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The Psychology of Spending Money You Don't Have



For many college graduates, the first few years after graduation can be a financial struggle. Student loan debt, coupled with the high cost of living in many cities, can make it difficult to make ends meet. And yet, despite all of this, many young adults continue to spend money they don't have— often without even realizing it. So, what's going on here? What is the psychology behind spending money you don't have? Let's take a closer look.


The sunk cost fallacy is one explanation for why we continue to spend money we don't have. This occurs when we continue to invest in something—whether it be a relationship, a job, or a material object— despite the fact that it is no longer providing us with value. We do this because we convince ourselves that we have already invested so much time/money/effort into the thing that we may as well see it through to the end. Even if doing so is not in our best interest.


Another reason why we spend money we don't have is because of something called hyperbolic discounting. This occurs when we place a higher value on immediate rewards than on future rewards—even if those future rewards are actually more valuable to us. In other words, we would rather have a small amount of money now than a larger amount of money later. This can lead us to make poor financial decisions, like spending money we don't have now on things that we will eventually have to pay for later (with interest).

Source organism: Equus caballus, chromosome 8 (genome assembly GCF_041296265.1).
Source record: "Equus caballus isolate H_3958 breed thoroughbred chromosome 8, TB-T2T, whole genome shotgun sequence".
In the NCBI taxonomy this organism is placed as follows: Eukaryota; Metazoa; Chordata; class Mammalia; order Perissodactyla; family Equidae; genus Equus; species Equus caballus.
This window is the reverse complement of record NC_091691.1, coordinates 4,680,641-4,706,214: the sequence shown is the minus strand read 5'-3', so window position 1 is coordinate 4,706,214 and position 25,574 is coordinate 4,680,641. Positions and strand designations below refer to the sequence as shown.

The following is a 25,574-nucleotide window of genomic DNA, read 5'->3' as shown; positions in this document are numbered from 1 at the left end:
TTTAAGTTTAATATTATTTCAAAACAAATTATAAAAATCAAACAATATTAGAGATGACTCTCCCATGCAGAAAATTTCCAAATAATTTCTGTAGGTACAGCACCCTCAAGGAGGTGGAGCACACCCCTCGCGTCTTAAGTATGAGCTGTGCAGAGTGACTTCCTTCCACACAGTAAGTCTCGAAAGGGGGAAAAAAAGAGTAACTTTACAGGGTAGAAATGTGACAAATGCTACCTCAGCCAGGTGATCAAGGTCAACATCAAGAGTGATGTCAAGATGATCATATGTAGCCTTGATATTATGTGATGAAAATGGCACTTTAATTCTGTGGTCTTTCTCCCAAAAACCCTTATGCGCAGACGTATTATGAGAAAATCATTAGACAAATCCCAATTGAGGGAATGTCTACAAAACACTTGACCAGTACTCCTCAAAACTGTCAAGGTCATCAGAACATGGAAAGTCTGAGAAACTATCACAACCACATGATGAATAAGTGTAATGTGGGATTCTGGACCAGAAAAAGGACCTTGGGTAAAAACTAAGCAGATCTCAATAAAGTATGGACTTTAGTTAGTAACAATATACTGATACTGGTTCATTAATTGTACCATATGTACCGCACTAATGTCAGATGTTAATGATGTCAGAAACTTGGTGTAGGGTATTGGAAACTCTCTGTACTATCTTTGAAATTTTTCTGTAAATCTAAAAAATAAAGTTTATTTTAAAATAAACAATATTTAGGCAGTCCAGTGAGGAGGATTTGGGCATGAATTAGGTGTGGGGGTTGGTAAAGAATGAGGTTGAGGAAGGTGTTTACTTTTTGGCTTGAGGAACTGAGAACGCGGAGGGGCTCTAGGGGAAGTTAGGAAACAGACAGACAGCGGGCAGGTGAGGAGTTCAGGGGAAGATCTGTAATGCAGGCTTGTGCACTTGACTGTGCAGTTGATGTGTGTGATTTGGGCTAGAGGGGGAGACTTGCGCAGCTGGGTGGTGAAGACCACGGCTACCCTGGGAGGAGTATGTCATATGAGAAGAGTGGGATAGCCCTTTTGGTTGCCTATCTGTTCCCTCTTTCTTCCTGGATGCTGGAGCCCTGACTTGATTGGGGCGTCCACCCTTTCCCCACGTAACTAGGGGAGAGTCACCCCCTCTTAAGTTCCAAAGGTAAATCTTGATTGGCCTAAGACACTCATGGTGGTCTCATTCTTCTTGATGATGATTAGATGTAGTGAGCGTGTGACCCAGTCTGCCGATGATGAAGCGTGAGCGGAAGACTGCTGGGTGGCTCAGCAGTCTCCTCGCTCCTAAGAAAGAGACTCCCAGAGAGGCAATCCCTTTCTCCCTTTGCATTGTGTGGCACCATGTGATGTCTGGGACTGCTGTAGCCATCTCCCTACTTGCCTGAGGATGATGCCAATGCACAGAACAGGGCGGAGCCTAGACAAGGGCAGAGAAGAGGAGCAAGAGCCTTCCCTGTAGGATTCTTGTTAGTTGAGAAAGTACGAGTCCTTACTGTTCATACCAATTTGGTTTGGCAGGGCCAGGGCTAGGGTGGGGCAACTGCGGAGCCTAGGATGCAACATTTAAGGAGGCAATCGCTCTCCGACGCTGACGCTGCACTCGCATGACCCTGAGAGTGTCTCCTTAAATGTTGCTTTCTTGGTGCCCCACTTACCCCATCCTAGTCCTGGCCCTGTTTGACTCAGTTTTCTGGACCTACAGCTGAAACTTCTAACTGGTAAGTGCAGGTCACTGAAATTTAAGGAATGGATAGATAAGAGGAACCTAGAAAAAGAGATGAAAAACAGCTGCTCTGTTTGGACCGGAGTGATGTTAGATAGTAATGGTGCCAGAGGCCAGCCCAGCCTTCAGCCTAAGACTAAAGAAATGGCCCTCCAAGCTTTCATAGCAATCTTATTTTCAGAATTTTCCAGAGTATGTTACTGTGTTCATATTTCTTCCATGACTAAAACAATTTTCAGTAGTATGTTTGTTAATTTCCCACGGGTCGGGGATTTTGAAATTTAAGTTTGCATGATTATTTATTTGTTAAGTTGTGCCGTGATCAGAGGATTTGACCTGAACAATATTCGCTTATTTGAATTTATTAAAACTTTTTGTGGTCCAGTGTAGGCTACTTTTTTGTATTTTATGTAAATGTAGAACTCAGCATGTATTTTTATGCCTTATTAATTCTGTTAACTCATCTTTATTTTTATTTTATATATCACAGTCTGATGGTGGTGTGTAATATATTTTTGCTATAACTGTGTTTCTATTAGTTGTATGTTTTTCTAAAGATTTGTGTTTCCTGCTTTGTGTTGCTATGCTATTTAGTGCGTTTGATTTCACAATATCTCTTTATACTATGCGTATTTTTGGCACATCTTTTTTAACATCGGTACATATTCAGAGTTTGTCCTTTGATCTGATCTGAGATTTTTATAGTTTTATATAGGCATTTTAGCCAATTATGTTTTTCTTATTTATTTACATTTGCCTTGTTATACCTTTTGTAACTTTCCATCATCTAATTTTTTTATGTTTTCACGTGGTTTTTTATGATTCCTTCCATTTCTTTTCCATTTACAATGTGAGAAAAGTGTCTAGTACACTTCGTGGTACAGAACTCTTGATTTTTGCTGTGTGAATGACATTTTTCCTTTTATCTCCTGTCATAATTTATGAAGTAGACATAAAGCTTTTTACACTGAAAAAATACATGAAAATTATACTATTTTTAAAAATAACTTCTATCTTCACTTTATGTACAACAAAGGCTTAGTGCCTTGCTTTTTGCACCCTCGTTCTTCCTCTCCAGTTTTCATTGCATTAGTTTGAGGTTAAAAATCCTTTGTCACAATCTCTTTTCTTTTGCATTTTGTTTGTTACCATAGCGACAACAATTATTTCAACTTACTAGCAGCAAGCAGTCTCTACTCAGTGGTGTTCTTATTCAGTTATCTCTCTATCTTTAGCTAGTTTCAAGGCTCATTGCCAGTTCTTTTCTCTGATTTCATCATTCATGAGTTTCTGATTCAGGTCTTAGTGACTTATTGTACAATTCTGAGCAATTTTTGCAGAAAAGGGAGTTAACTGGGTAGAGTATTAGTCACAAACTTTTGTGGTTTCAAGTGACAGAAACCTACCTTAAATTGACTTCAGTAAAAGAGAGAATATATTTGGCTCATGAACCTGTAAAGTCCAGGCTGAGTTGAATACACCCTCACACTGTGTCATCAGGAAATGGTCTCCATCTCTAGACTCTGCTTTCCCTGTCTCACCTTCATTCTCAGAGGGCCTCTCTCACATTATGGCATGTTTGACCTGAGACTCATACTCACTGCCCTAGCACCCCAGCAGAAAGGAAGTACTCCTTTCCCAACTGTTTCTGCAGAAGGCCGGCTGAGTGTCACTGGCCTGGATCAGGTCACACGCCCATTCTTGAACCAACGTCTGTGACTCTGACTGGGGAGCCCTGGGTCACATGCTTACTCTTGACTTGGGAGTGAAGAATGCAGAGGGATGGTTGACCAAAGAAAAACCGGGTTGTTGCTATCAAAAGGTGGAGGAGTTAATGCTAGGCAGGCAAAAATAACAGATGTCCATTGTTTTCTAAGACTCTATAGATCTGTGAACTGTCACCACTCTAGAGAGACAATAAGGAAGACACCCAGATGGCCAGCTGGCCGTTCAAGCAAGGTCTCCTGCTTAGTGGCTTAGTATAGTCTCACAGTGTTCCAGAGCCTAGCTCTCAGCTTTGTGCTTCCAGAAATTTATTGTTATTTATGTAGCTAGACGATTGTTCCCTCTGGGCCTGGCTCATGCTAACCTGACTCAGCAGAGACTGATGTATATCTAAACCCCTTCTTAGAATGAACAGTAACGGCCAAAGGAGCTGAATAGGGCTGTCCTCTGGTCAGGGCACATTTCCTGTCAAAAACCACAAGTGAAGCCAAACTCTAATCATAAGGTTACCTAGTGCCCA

And then there is something called psychological reactance. Reactance occurs when we feel like our freedom is being threatened. When we perceive that we're about to lose our ability to make choices, we experience a natural impulse to rebel. And that impulse manifest itself in all sorts of ways—including overspending.


Think about it this way: when you feel like you can't say no to a purchase, it's because you're afraid of losing the opportunity to buy something. It's the fear of regret that causes us to spend money we don't have. And it's a very real phenomenon—one that companies capitalized on long before the advent of credit cards.


Next time you find yourself spending money you don't have, take a step back and ask yourself why you're doing it. Are you falling prey to the sunk cost fallacy? Are you discounting the future value of your hard-earned cash? Are you buying something because you need it or because you're afraid of losing the opportunity to buy it? Understanding the psychology behind our spending habits can help us make better choices with our money— choices that will help us stay out of debt and avoid financial hardship down the road.

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